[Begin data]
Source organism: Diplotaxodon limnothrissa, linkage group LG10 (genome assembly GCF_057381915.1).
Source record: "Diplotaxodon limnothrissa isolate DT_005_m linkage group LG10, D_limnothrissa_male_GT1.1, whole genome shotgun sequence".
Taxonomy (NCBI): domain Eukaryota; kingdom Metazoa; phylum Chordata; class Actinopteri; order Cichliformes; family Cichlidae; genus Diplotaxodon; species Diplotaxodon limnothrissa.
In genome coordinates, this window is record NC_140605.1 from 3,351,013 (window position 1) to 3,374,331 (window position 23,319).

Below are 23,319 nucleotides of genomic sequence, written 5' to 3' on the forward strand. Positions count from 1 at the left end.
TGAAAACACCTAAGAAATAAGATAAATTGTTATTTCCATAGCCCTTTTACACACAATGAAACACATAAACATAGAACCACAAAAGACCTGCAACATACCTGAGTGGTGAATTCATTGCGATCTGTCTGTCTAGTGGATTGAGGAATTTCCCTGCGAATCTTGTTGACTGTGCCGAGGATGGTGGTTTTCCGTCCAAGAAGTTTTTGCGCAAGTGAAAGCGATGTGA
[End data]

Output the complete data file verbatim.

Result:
Source organism: Diplotaxodon limnothrissa, linkage group LG10 (genome assembly GCF_057381915.1).
Source record: "Diplotaxodon limnothrissa isolate DT_005_m linkage group LG10, D_limnothrissa_male_GT1.1, whole genome shotgun sequence".
Taxonomy (NCBI): domain Eukaryota; kingdom Metazoa; phylum Chordata; class Actinopteri; order Cichliformes; family Cichlidae; genus Diplotaxodon; species Diplotaxodon limnothrissa.
In genome coordinates, this window is record NC_140605.1 from 3,351,013 (window position 1) to 3,374,331 (window position 23,319).

Below are 23,319 nucleotides of genomic sequence, written 5' to 3' on the forward strand. Positions count from 1 at the left end.
TGAAAACACCTAAGAAATAAGATAAATTGTTATTTCCATAGCCCTTTTACACACAATGAAACACATAAACATAGAACCACAAAAGACCTGCAACATACCTGAGTGGTGAATTCATTGCGATCTGTCTGTCTAGTGGATTGAGGAATTTCCCTGCGAATCTTGTTGACTGTGCCGAGGATGGTGGTTTTCCGTCCAAGAAGTTTTTGCGCAAGTGAAAGCGATGTGA